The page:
57 Years Later, Thousands Protest Racial Injustice at 2020 March on Washington

Exactly 57 years after the first March on Washington and 65 years after the murder of Emmett Till, demonstrators came together once more to protest against police brutality and racial discrimination.

march continuing the unfinished work of its predecessor convened Friday, led by the Reverend Al Sharpton and the National Action Network along with a number of other organizations. Organizers said the march displayed their “advocacy for comprehensive police accountability reform, the census, and mobilizing voters for the November elections.”

Family members of Black people killed by police such as George Floyd, Breonna Taylor, Eric Garner and Jacob Blake spoke at the Lincoln Memorial, along with Rev. Sharpton and Martin Luther King III, the son of Rev. Martin Luther King Jr. (MLK).

Protesters then marched from the Lincoln Memorial to the Martin Luther King Jr. Memorial. The event is available via livestream.

“Despite the mammoth 2020 movement for racial justice that was sparked by the killing of George Floyd by Minneapolis police officers, state-sanctioned police brutality against Black people continues unabated,” said Eleanor Smeal, president of the Feminist Majority Foundation. “We stand with the marchers on the streets today demanding accountability.”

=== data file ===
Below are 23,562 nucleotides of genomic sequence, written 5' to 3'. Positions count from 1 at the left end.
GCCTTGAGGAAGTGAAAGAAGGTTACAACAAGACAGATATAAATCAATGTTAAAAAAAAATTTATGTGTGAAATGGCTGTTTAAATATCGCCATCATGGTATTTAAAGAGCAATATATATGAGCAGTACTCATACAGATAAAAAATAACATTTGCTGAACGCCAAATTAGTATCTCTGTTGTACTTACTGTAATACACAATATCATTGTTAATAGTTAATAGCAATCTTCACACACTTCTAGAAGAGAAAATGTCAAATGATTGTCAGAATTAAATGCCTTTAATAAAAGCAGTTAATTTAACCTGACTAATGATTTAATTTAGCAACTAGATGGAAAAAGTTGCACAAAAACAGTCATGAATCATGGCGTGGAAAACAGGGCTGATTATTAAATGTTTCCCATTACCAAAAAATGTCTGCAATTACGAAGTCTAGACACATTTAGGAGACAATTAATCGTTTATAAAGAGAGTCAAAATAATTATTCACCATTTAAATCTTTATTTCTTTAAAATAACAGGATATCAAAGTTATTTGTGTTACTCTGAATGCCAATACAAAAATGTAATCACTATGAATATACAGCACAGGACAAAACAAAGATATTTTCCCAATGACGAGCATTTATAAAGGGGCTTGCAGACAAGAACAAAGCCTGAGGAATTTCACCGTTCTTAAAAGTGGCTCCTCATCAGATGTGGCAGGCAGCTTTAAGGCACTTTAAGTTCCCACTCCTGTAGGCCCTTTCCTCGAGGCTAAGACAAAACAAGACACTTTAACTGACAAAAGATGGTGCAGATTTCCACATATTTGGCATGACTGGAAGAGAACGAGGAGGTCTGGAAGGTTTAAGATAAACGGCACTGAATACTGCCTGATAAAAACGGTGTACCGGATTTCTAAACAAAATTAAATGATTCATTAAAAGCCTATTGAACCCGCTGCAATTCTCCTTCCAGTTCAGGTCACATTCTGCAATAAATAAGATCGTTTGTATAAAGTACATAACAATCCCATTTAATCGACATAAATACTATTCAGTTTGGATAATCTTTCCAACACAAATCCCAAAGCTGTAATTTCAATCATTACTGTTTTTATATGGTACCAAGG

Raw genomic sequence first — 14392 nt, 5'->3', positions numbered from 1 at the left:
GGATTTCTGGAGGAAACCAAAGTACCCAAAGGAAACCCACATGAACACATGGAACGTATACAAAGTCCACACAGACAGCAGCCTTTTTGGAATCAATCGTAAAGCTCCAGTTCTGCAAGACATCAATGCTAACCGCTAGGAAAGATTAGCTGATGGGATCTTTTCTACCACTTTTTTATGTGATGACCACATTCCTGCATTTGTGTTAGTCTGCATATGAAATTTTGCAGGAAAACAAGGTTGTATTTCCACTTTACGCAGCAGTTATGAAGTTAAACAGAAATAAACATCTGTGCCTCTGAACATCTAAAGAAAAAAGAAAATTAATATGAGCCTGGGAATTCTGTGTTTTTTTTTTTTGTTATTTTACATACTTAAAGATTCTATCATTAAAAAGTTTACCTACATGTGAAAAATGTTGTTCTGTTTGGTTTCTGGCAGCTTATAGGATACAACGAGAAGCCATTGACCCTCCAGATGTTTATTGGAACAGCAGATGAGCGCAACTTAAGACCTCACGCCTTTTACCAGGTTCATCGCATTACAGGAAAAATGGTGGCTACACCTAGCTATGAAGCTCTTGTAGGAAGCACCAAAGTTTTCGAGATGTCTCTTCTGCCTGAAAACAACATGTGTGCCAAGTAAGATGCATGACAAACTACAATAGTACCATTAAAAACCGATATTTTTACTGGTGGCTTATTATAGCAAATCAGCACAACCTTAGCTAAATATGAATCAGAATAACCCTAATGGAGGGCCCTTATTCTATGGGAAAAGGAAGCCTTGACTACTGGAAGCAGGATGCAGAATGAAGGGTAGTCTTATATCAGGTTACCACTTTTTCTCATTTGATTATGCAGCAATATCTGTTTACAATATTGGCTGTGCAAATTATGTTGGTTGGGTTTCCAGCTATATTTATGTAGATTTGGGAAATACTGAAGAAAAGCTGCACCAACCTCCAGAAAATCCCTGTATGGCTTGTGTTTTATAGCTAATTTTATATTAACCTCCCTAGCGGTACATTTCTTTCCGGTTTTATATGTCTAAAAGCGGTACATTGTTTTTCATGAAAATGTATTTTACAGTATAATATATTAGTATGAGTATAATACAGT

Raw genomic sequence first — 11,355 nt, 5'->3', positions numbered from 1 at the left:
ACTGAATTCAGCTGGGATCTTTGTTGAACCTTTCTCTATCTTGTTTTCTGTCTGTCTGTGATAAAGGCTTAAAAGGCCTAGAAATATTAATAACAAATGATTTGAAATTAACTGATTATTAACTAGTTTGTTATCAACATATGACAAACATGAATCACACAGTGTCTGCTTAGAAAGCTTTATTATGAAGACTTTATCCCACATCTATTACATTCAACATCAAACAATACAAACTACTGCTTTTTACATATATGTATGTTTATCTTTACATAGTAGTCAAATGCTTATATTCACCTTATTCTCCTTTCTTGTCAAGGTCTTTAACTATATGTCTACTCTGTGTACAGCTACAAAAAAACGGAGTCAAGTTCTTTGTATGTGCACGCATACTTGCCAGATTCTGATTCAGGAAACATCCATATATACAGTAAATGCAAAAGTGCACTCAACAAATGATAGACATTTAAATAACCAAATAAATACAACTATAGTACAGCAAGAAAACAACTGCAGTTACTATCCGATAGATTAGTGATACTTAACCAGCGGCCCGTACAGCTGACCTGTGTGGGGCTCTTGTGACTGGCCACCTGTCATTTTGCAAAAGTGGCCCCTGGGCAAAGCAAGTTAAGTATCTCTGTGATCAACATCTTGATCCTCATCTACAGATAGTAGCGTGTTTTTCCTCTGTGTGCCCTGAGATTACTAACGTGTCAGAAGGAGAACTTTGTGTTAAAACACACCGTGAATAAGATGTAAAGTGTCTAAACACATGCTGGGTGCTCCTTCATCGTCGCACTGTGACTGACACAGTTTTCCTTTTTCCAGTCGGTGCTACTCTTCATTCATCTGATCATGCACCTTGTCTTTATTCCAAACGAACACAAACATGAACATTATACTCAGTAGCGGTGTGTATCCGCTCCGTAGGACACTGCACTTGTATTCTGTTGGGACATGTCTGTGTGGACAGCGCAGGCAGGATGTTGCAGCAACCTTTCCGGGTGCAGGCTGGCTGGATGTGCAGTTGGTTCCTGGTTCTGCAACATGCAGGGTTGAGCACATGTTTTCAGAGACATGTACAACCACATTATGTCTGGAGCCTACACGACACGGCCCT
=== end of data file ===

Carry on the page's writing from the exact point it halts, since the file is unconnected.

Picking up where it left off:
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Following the march, the Movement For Black Lives broadcast a Black National Convention at 7 p.m. EST. The organizers’ political agenda advocates for defunding police departments and reinvesting the money in community services, along with a number of other policies supporting black communities.

Rev. Sharpton announced the march at the funeral for George Floyd, who was murdered by police after an officer kneeled on his neck for almost nine minutes. The name of the march, “Get Your Knee Off Our Necks Commitment March on Washington,” is in honor of Floyd.

“The reason why George Floyd laying there with that knee on his neck resonated with so many African-Americans is because we have all had a knee on our neck,” said Rev. Sharpton—who said the march “restore[s] and recommit[s]” the dream MLK described in his “I Have A Dream” speech during the first March on Washington.

Protesters advocate for the passage of two legislative measures combating police violence and racial discrimination. One of these measures is the George Floyd Justice in Policing Act, which would prohibit no-knock warrants in drug cases, ban chokeholds and create a national registry of police misconduct among other measures.

The protesters also call for the passage of the John Lewis Voting Rights Advancement Act in honor of Sen. John Lewis, who passed away recently and spoke at the first March on Washington. The bill would combat racial discrimination against voters.

Organizers estimated thousands of protesters attended the march in Washington D.C., while thousands more watched from home or attended smaller marches in states such as South Carolina, Alabama, Florida and Wisconsin.

Strict measures to curb the spread of COVID-19 were enforced, with mandatory temperature checks and masks required.


Emily Young is an intern at the Feminist Majority Foundation working on the education equity team. Emily is an undergraduate student at the University of Chicago studying public policy and political science with a specialization in education policy. She is passionate about advancing gender equality and reforming the education system.